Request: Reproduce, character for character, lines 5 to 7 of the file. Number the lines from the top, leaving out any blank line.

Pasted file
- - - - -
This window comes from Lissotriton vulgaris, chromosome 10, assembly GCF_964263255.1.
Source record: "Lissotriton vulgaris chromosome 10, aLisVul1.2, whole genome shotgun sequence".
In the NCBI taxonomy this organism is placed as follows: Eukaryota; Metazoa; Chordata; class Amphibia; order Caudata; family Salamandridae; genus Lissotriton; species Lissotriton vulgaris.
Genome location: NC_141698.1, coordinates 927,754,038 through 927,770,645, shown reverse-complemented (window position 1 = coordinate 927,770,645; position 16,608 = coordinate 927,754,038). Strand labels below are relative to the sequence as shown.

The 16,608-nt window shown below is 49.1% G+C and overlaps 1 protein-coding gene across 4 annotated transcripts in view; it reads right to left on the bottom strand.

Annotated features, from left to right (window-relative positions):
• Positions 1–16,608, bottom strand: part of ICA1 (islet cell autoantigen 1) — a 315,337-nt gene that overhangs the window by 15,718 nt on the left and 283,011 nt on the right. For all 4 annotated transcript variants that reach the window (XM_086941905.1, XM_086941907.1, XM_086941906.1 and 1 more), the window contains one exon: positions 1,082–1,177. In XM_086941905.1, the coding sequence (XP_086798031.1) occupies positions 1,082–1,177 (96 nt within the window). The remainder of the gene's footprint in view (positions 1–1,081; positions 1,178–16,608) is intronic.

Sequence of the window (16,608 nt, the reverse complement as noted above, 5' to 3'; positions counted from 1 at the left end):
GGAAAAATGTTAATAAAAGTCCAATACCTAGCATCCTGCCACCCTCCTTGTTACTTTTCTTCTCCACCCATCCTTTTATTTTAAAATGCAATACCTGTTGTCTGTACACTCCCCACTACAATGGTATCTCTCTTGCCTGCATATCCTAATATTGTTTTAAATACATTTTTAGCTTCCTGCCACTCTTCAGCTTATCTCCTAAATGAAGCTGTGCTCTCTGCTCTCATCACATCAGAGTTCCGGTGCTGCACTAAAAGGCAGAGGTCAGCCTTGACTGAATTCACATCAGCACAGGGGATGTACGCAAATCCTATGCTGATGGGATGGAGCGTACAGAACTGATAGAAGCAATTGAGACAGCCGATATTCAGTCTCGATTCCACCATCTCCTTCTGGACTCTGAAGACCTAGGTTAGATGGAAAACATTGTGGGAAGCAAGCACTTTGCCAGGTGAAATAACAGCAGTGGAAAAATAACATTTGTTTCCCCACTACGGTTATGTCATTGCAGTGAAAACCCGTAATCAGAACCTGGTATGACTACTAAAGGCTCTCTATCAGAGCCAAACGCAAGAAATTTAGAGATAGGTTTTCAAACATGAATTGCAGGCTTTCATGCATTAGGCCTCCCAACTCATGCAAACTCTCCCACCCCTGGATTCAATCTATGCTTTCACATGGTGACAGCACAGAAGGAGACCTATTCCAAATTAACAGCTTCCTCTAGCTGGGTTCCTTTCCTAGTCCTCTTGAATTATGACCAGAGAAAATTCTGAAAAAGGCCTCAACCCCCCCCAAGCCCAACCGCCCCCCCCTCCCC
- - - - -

The 16,608-nt window shown below is 49.1% G+C and overlaps 1 protein-coding gene across 4 annotated transcripts in view; it reads right to left on the bottom strand.

Annotated features, from left to right (window-relative positions):
• Positions 1–16,608, bottom strand: part of ICA1 (islet cell autoantigen 1) — a 315,337-nt gene that overhangs the window by 15,718 nt on the left and 283,011 nt on the right. For all 4 annotated transcript variants that reach the window (XM_086941905.1, XM_086941907.1, XM_086941906.1 and 1 more), the window contains one exon: positions 1,082–1,177. In XM_086941905.1, the coding sequence (XP_086798031.1) occupies positions 1,082–1,177 (96 nt within the window). The remainder of the gene's footprint in view (positions 1–1,081; positions 1,178–16,608) is intronic.